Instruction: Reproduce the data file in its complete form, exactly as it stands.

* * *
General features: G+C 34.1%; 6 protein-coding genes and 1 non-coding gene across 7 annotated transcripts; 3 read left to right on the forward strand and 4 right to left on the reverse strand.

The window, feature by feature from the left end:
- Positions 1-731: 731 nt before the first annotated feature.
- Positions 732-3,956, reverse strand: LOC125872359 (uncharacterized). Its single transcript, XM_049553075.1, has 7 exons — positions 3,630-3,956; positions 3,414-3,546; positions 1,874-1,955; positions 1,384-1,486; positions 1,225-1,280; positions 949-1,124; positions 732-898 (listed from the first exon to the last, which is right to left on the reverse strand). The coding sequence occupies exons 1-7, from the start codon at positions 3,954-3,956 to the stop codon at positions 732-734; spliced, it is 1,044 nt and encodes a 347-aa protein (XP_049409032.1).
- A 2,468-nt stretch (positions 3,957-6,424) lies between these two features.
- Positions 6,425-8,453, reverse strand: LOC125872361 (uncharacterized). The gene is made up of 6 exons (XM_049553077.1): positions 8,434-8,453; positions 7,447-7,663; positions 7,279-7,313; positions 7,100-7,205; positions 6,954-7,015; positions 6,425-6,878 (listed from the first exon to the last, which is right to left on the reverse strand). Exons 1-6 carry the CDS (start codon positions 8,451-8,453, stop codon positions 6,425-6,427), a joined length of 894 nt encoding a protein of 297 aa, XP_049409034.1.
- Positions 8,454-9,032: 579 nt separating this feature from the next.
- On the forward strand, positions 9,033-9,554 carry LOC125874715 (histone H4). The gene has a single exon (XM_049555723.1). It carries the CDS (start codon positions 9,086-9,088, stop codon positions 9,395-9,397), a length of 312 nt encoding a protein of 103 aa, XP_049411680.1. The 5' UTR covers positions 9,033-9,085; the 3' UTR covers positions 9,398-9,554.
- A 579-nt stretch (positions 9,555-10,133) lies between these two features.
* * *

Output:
General features: G+C 34.1%; 6 protein-coding genes and 1 non-coding gene across 7 annotated transcripts; 3 read left to right on the forward strand and 4 right to left on the reverse strand.

The window, feature by feature from the left end:
- Positions 1-731: 731 nt before the first annotated feature.
- Positions 732-3,956, reverse strand: LOC125872359 (uncharacterized). Its single transcript, XM_049553075.1, has 7 exons — positions 3,630-3,956; positions 3,414-3,546; positions 1,874-1,955; positions 1,384-1,486; positions 1,225-1,280; positions 949-1,124; positions 732-898 (listed from the first exon to the last, which is right to left on the reverse strand). The coding sequence occupies exons 1-7, from the start codon at positions 3,954-3,956 to the stop codon at positions 732-734; spliced, it is 1,044 nt and encodes a 347-aa protein (XP_049409032.1).
- A 2,468-nt stretch (positions 3,957-6,424) lies between these two features.
- Positions 6,425-8,453, reverse strand: LOC125872361 (uncharacterized). The gene is made up of 6 exons (XM_049553077.1): positions 8,434-8,453; positions 7,447-7,663; positions 7,279-7,313; positions 7,100-7,205; positions 6,954-7,015; positions 6,425-6,878 (listed from the first exon to the last, which is right to left on the reverse strand). Exons 1-6 carry the CDS (start codon positions 8,451-8,453, stop codon positions 6,425-6,427), a joined length of 894 nt encoding a protein of 297 aa, XP_049409034.1.
- Positions 8,454-9,032: 579 nt separating this feature from the next.
- On the forward strand, positions 9,033-9,554 carry LOC125874715 (histone H4). The gene has a single exon (XM_049555723.1). It carries the CDS (start codon positions 9,086-9,088, stop codon positions 9,395-9,397), a length of 312 nt encoding a protein of 103 aa, XP_049411680.1. The 5' UTR covers positions 9,033-9,085; the 3' UTR covers positions 9,398-9,554.
- A 579-nt stretch (positions 9,555-10,133) lies between these two features.